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Carbon Unidirectional Composite Flexure Strength Dependence on Laminate Thickness

T.J. ROSE, AJAY SHARMA, ANDREW SEAMONE, FRANCISCO LOPEZ JIMÉNEZ, TOM MURPHEY

Abstract


A study to develop fundamental failure prediction methods for high strain composites (HSCs). As their name implies, HSCs are designed to operate at strains significantly larger than traditional composites, particularly under bending. Several different phenomena at the micro-scale level contribute to this remarkable flexibility, which are not addressed by standard protocols such as those defined in CHM-17. This investigation presents a first step towards the development of new set of standard tests and failure criteria able to characterize the specific mechanics of HSCs. In particular, we present testing on the large curvature bending of HSC laminates performed using the column bend test (CBT) method. The samples are made from unidirectional intermediate modulus carbon fibers set in a toughened aerospace epoxy matrix, with the thickness varied systematically, in order to explore its effect. Samples were tested until failure and then imaged using SEM and micro-CT x-ray methods in an attempt to understand the failure mode. These results were then compared to linear multiscale material model, where the modeling methods are focused on relative fiber stress/strain relationship. Further investigation will build upon these results by incorporating fiber and matrix material nonlinearity as well as composite layup shear stabilization methods.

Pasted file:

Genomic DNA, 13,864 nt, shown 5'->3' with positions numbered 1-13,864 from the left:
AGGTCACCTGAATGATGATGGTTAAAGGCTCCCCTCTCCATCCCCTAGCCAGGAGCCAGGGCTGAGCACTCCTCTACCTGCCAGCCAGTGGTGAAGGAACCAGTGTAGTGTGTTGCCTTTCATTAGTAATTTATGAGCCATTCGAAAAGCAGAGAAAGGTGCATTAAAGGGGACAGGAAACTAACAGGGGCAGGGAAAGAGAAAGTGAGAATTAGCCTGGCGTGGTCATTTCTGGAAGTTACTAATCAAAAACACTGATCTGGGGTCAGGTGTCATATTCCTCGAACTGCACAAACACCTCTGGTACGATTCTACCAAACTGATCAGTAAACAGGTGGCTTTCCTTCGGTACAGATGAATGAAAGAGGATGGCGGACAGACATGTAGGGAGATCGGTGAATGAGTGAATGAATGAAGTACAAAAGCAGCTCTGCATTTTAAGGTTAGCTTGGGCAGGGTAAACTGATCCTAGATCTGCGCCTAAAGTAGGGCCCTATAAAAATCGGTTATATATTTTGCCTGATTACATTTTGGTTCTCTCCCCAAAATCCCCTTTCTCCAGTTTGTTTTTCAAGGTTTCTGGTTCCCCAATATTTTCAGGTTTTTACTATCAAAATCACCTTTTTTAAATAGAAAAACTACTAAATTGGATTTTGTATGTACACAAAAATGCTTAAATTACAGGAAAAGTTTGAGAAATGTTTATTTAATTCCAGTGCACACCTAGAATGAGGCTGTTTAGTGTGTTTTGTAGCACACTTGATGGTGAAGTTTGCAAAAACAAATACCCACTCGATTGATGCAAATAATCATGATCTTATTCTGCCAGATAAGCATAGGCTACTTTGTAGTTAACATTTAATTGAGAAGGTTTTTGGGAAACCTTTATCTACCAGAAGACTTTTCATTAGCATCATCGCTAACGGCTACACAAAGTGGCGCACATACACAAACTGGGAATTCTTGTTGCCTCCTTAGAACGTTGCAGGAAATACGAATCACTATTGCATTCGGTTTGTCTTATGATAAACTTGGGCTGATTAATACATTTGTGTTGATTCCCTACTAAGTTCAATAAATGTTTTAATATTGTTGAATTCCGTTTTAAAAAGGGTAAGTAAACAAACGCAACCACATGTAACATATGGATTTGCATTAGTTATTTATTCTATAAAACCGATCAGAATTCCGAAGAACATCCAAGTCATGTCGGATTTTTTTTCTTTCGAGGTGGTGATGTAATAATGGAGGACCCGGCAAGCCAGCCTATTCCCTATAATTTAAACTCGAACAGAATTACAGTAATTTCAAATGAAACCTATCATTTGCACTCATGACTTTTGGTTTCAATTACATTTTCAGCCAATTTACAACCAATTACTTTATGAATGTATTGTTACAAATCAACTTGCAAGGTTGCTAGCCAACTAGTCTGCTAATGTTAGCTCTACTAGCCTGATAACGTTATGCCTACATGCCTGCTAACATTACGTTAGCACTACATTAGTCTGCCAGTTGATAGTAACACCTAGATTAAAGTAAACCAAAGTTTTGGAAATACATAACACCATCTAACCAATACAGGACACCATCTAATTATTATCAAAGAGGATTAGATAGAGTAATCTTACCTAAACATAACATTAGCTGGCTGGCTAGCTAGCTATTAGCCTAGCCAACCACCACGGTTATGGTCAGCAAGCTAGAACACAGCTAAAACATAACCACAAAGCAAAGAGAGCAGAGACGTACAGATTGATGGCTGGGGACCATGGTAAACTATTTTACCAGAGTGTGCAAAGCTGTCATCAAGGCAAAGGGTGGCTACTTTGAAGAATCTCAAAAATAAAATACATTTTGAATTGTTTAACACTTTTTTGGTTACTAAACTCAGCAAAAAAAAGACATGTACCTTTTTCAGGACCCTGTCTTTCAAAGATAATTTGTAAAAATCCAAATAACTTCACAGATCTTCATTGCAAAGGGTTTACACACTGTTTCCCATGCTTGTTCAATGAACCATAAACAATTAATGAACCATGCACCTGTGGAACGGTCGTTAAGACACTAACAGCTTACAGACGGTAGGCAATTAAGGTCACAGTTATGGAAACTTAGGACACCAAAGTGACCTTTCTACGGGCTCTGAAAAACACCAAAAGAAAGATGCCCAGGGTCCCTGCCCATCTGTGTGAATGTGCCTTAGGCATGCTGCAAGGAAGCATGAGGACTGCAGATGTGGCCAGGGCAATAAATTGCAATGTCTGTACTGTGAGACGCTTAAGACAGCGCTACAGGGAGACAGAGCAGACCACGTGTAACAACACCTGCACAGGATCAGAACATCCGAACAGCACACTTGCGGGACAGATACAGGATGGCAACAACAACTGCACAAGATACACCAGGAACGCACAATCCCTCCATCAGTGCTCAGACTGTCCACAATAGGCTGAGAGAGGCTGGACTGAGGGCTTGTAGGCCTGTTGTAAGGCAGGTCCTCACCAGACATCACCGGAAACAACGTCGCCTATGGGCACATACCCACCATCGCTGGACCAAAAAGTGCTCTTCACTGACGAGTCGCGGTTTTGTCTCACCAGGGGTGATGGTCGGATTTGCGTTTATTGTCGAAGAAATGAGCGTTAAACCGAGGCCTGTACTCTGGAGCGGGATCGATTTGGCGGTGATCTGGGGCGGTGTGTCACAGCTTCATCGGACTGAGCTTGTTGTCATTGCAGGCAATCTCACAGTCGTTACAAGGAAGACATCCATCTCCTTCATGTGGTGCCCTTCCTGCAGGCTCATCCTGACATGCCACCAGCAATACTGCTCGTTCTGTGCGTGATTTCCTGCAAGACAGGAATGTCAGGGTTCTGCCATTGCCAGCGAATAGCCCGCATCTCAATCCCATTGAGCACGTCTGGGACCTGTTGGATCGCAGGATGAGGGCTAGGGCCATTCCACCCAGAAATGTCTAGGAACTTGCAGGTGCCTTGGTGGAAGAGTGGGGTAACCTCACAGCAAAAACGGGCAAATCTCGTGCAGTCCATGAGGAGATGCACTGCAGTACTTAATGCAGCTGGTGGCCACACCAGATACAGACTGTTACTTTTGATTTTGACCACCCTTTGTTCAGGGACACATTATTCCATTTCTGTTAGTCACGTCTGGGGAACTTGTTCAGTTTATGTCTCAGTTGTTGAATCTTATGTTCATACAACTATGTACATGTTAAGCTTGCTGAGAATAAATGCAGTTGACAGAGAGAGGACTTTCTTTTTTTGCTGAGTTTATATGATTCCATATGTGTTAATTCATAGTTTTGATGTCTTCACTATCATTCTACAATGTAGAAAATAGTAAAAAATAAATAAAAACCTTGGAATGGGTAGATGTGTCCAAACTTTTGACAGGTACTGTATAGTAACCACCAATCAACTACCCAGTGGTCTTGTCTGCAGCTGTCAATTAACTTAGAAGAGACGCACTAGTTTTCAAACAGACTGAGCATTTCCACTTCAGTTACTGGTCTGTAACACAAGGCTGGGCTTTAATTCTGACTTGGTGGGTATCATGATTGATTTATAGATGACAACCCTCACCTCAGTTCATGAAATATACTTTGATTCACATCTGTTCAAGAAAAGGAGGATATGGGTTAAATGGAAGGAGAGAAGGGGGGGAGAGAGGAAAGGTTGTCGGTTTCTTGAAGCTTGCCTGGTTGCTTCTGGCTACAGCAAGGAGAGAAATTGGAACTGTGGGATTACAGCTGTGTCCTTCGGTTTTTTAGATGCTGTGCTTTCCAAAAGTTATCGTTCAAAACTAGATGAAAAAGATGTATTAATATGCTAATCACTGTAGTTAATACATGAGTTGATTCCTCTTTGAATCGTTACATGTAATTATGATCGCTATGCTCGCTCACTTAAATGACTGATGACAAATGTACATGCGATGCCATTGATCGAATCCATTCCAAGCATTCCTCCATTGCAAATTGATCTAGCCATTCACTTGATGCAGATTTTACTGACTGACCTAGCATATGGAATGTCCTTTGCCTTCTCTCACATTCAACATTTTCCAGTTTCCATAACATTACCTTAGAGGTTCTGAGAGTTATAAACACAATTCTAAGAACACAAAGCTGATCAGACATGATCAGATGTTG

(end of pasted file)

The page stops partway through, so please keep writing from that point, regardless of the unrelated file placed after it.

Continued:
DOI
10.12783/asc33/26023

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